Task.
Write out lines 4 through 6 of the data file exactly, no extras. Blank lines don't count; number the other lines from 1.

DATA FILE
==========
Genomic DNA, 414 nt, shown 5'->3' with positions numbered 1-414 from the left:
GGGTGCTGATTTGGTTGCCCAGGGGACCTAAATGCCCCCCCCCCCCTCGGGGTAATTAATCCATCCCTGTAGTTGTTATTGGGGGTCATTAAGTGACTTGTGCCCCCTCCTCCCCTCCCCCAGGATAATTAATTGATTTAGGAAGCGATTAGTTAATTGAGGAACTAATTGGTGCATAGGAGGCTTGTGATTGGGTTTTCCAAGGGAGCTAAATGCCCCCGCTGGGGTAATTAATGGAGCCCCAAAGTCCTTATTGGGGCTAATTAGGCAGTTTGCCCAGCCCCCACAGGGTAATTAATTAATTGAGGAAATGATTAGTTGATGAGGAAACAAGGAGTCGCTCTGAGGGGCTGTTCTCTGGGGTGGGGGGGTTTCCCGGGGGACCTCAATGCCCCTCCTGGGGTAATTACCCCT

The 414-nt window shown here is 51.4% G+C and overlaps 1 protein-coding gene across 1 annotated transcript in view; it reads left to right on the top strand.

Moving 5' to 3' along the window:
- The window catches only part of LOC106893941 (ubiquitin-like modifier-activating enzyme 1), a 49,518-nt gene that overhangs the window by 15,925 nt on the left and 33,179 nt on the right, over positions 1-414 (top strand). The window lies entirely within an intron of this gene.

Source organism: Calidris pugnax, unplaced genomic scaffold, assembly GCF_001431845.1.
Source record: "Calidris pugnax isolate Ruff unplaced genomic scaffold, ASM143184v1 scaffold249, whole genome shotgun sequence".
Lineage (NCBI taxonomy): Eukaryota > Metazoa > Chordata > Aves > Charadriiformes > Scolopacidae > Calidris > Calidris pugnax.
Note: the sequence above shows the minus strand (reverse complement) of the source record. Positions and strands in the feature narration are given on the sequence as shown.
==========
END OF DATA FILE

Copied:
Moving 5' to 3' along the window:
- The window catches only part of LOC106893941 (ubiquitin-like modifier-activating enzyme 1), a 49,518-nt gene that overhangs the window by 15,925 nt on the left and 33,179 nt on the right, over positions 1-414 (top strand). The window lies entirely within an intron of this gene.

Source organism: Calidris pugnax, unplaced genomic scaffold, assembly GCF_001431845.1.